SheGives members and supporters gathered on Tuesday for discussion with Jason Wu, Executive Director of GLBTQ Legal Advocates and Defenders (GLAD). After some brief refreshments, members heard heartbreaking stories of members of the LGBTQ community facing prejudice, and learned how GLAD is working hard to ensure that people of all orientations feel safe and are celebrated, rather than denigrated, for their differences.
Wu began with the story of Leila, a transgender teenager who committed suicide after being rejected by her family. Before her death, Leila wrote on her Tumblr page that she had no hope for the future. Leila is one example, Wu says, of the 50% of young people face repudiation from their families when they come out as LGBTQ. For this reason, a disproportionate number of LGBTQ youth are homeless or in the criminal justice system. They are also twice as likely to attempt suicide as their non-LGBTQ peers.
Wu then spoke about Nicole Maines, an 18-year-old transgender girl from Maine who had two advantages over Leila: a supportive family and GLAD’s legal advocates. Nicole’s parents, Wayne and Kelly Maines, knew early on that one of their identical twin sons was actually their daughter. Kelly decided to learn as much as she could about transgenderism, while Wayne learned to put aside his own reservations to accept his daughter.
By the fifth grade, Nicole was wearing girls’ clothing to school, and her parents had her name legally changed from Wyatt. Nicole had permission from the school to use the girls’ bathroom, and her peers, for the most part, accepted her as a girl. When the grandfather of one of Nicole’s fellow students found out that Nicole was using the girls’ bathroom, however, he encouraged his grandson to bully Nicole at school. Instead of punishing the bully, Wu says, the school punished Nicole, by singling her out. They made her use the nurse’s bathroom and assigned an adult to follow her throughout the school to ensure her safety.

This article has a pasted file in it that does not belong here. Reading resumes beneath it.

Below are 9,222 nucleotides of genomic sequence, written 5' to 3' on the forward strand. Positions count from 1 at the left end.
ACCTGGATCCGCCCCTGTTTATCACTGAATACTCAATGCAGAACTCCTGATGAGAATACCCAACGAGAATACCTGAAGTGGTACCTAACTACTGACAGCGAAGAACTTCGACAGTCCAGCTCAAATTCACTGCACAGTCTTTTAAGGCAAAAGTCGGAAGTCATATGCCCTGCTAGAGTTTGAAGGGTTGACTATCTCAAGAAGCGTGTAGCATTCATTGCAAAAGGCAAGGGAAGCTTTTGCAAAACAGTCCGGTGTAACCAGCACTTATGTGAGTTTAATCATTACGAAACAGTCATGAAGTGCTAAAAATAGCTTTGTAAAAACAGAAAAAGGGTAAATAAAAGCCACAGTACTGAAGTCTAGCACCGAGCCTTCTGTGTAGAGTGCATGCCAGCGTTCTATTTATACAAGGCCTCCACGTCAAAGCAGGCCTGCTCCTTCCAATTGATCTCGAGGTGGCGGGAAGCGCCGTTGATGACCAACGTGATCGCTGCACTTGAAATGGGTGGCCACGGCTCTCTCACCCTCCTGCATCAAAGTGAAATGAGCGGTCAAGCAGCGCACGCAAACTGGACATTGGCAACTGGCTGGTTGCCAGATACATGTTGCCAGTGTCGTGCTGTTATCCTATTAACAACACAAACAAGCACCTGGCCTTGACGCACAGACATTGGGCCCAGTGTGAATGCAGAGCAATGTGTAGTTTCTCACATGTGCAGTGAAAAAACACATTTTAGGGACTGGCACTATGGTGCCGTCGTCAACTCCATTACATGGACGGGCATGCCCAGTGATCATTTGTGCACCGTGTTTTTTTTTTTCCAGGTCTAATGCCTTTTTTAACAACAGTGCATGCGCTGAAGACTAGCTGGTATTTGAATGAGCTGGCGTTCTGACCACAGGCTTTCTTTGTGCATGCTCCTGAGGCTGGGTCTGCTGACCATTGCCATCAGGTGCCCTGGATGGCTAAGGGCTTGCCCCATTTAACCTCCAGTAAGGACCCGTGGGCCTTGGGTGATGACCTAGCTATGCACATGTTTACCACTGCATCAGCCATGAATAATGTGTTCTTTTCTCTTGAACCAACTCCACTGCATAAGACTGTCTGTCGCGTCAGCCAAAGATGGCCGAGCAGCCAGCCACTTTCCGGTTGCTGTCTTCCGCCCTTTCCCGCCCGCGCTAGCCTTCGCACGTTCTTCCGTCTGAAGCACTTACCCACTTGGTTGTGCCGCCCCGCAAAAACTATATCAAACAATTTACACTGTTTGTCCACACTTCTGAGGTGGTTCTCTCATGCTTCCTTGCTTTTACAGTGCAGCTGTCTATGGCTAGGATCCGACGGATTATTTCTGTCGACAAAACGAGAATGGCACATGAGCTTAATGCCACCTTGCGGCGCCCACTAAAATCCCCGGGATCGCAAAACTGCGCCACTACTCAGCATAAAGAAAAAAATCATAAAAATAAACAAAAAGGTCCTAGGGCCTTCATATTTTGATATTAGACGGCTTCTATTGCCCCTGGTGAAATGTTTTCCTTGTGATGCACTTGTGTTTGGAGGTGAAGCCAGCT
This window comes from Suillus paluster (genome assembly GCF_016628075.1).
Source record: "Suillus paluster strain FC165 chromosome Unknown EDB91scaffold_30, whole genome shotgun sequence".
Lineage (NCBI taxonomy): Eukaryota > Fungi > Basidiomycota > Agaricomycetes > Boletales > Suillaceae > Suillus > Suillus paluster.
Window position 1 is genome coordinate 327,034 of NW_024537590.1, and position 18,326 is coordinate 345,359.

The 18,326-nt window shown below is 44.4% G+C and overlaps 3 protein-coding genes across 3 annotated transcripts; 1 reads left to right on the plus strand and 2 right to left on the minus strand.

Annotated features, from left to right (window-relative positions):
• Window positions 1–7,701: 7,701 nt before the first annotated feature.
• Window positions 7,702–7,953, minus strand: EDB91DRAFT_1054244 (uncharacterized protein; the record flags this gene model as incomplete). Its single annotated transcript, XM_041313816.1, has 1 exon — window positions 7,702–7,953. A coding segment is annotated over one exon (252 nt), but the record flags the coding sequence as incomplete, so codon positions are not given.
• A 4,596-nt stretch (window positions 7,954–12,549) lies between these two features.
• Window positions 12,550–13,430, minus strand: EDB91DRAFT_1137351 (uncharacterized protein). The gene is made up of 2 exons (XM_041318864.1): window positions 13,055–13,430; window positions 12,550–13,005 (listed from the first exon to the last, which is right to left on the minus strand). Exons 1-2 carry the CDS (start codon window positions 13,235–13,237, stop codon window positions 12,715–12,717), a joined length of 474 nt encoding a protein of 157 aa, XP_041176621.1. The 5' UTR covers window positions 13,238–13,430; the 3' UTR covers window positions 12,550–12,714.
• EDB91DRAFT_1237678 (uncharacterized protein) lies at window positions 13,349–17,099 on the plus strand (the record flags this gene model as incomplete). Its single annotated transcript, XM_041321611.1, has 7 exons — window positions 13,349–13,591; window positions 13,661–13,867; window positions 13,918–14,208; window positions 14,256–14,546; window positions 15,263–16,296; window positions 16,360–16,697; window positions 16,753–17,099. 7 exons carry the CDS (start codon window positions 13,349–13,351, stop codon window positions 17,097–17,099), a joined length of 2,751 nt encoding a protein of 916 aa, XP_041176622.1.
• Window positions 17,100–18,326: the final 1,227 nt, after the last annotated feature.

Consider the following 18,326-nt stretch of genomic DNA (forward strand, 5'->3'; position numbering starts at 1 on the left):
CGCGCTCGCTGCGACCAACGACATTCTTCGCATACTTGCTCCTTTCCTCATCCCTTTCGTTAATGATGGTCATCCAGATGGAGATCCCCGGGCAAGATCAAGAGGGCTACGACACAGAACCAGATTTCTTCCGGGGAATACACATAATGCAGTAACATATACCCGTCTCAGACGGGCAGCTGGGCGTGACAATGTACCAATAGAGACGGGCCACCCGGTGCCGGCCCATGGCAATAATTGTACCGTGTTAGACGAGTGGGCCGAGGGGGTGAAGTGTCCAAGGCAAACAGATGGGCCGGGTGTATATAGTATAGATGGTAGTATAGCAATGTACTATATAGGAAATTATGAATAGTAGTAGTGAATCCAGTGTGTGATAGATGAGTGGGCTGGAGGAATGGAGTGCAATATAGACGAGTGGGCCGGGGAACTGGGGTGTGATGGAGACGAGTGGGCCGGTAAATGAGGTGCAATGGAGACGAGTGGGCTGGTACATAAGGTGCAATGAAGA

The Maines family decided to sue the school, and enlisted the help of Jennifer Levi, who leads the Transgender Rights Project for GLAD. At that time, Wu says, no transgender person had ever won a court case for access to facilities. Another hurdle came when a Maine legislature passed a bill that would require everyone to use the bathroom that corresponds to the gender on their birth certificate–a law that is very similar to the one recently passed in North Carolina.
However, because of GLAD’s efforts, and because of Nicole and her family’s willingness to tell their story, the bill was defeated with bipartisan support, and the family won their lawsuit against the school district. Wu applauded the Maines’ courage in telling their story, and that they were able to convince the legislature of “how baseless the fears were about trans people living their lives and using the facilities.” The family’s testimony was important because “we can’t win in the court of law unless we win in the court of public opinion.” Nicole and her family still advocate for transgender rights, and Nicole was recently named one of Glamour’s “50 Phenomenal Women of the Year who are Making a Difference.”
This victory, like many GLAD has had in New England, has set a precedent for legislation in the rest of the country: “The playbook we created in Maine is now being used across the country to fight anti-trans legislation,” says Wu; and for all of GLAD’s cases, “the progress and precedents that we set here in New England lays foundation for progress across the country.” This is clear from GLAD’s ability to take their victory for gay marriage in Massachusetts to lay down a path for the rest of the country with the Supreme Court’s June 2015 ruling for marriage equality in all fifty states.
The long-term goal for GLAD is not just to ensure rights, however; Wu discussed how GLAD’s overall mission is to change society by educating people and changing mindsets. “We don’t just change laws, we also open hearts and minds,” Wu said. In Nicole’s case, they did this by showing pictures of her in court to give a face to the issue. They will not be satisfied, Wu says, just with laws. Instead, they need to focus on making society better: “We can change and transform the way people understand and treat differences in gender and sexuality.”
GLAD will continue their work in 2016 by petitioning the Massachusetts state legislature to pass a bill to help HIV patients get coverage for lipodystrophy, a side effect of some HIV medications. They will also work toward creating policy to protect LGBTQ youth in foster care and the criminal justice system, and they are currently in the news for fighting to protect the rights of gay parents. Wu explained that GLAD hopes to expand the GLAD Answers service, a free legal information and resource service for LGBTQ and HIV communities. Overall, he is confident that “Through the power of litigation…we can educate society about accepting all differences.”
You can learn more about Nicole Maines’ story in the book Becoming Nicole: The Transformation of an American Family (Random House), by Amy Ellis Nutt. Nicole and her twin brother Jonas will also be speaking at the Museum of Science in Boston on Wednesday, May 11.
Check out even more photos from the evening by scrolling through the gallery below.